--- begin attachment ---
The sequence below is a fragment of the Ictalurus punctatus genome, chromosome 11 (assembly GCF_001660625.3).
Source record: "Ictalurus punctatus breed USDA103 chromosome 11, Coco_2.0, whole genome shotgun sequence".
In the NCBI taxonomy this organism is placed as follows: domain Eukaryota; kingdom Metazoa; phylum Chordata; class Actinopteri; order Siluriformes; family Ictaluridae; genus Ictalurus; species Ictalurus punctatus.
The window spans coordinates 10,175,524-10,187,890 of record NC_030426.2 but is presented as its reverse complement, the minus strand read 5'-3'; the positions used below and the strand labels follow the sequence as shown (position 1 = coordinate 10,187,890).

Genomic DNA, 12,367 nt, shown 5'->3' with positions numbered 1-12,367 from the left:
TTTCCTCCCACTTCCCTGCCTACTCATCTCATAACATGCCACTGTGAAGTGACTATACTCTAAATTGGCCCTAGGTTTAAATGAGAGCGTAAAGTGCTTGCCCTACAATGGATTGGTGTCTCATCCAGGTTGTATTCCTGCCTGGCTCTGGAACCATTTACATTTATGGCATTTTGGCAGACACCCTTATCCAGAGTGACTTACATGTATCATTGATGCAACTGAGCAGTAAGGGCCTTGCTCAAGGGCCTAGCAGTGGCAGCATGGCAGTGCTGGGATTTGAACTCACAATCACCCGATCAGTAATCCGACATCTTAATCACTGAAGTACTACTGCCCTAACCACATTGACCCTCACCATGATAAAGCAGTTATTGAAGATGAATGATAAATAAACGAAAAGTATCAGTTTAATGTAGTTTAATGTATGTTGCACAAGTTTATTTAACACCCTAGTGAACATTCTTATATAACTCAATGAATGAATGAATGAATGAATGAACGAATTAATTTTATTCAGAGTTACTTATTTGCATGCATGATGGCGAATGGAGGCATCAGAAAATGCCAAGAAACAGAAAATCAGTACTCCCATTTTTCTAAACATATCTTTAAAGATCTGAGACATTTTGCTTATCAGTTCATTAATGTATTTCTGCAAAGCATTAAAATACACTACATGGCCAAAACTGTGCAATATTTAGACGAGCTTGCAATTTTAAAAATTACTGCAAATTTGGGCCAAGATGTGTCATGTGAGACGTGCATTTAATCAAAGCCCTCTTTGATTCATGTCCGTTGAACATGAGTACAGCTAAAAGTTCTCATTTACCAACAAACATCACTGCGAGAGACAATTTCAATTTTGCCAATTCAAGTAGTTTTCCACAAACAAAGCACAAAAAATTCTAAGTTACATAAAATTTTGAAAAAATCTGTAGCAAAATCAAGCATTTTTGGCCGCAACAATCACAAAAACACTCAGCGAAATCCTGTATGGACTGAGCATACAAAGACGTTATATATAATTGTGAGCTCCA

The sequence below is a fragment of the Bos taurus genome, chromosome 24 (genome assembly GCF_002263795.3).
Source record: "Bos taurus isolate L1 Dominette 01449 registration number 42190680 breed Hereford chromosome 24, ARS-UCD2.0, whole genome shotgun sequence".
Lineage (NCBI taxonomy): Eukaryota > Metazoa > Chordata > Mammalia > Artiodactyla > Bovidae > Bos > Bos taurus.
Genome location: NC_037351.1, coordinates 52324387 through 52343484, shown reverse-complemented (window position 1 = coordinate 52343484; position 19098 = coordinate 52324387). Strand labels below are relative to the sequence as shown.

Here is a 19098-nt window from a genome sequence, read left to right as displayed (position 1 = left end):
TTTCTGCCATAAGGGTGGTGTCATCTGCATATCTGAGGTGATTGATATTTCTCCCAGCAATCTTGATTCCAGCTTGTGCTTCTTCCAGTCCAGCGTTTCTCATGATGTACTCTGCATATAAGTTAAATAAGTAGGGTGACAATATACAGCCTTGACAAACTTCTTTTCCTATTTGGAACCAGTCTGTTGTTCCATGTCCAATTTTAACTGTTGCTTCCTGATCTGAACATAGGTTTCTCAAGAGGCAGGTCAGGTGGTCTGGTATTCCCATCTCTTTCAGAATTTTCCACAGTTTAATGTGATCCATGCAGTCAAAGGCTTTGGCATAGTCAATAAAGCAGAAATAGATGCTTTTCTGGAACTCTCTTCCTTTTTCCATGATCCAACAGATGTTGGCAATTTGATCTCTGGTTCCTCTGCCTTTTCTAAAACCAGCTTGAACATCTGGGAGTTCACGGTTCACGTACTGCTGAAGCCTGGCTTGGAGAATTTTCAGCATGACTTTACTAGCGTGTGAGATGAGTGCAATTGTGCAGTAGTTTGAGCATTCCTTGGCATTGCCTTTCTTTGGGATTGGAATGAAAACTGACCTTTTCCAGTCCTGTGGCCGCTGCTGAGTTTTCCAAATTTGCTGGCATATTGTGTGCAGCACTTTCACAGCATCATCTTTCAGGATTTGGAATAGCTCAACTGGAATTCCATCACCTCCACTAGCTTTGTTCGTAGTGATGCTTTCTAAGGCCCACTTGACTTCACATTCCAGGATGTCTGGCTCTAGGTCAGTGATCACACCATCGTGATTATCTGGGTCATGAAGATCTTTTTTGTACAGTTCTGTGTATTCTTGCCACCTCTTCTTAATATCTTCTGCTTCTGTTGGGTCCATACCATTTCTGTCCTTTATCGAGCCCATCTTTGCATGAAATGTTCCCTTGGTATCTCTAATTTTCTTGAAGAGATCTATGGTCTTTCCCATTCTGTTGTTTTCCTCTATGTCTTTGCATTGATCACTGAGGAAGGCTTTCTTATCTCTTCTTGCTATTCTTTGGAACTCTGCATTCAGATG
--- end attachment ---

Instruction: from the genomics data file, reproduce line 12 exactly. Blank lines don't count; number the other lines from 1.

TTTCTGCCATAAGGGTGGTGTCATCTGCATATCTGAGGTGATTGATATTTCTCCCAGCAATCTTGATTCCAGCTTGTGCTTCTTCCAGTCCAGCGTTTCTCATGATGTACTCTGCATATAAGTTAAATAAGTAGGGTGACAATATACAGCCTTGACAAACTTCTTTTCCTATTTGGAACCAGTCTGTTGTTCCATGTCCAATTTTAACTGTTGCTTCCTGATCTGAACATAGGTTTCTCAAGAGGCAGGTCAGGTGGTCTGGTATTCCCATCTCTTTCAGAATTTTCCACAGTTTAATGTGATCCATGCAGTCAAAGGCTTTGGCATAGTCAATAAAGCAGAAATAGATGCTTTTCTGGAACTCTCTTCCTTTTTCCATGATCCAACAGATGTTGGCAATTTGATCTCTGGTTCCTCTGCCTTTTCTAAAACCAGCTTGAACATCTGGGAGTTCACGGTTCACGTACTGCTGAAGCCTGGCTTGGAGAATTTTCAGCATGACTTTACTAGCGTGTGAGATGAGTGCAATTGTGCAGTAGTTTGAGCATTCCTTGGCATTGCCTTTCTTTGGGATTGGAATGAAAACTGACCTTTTCCAGTCCTGTGGCCGCTGCTGAGTTTTCCAAATTTGCTGGCATATTGTGTGCAGCACTTTCACAGCATCATCTTTCAGGATTTGGAATAGCTCAACTGGAATTCCATCACCTCCACTAGCTTTGTTCGTAGTGATGCTTTCTAAGGCCCACTTGACTTCACATTCCAGGATGTCTGGCTCTAGGTCAGTGATCACACCATCGTGATTATCTGGGTCATGAAGATCTTTTTTGTACAGTTCTGTGTATTCTTGCCACCTCTTCTTAATATCTTCTGCTTCTGTTGGGTCCATACCATTTCTGTCCTTTATCGAGCCCATCTTTGCATGAAATGTTCCCTTGGTATCTCTAATTTTCTTGAAGAGATCTATGGTCTTTCCCATTCTGTTGTTTTCCTCTATGTCTTTGCATTGATCACTGAGGAAGGCTTTCTTATCTCTTCTTGCTATTCTTTGGAACTCTGCATTCAGATG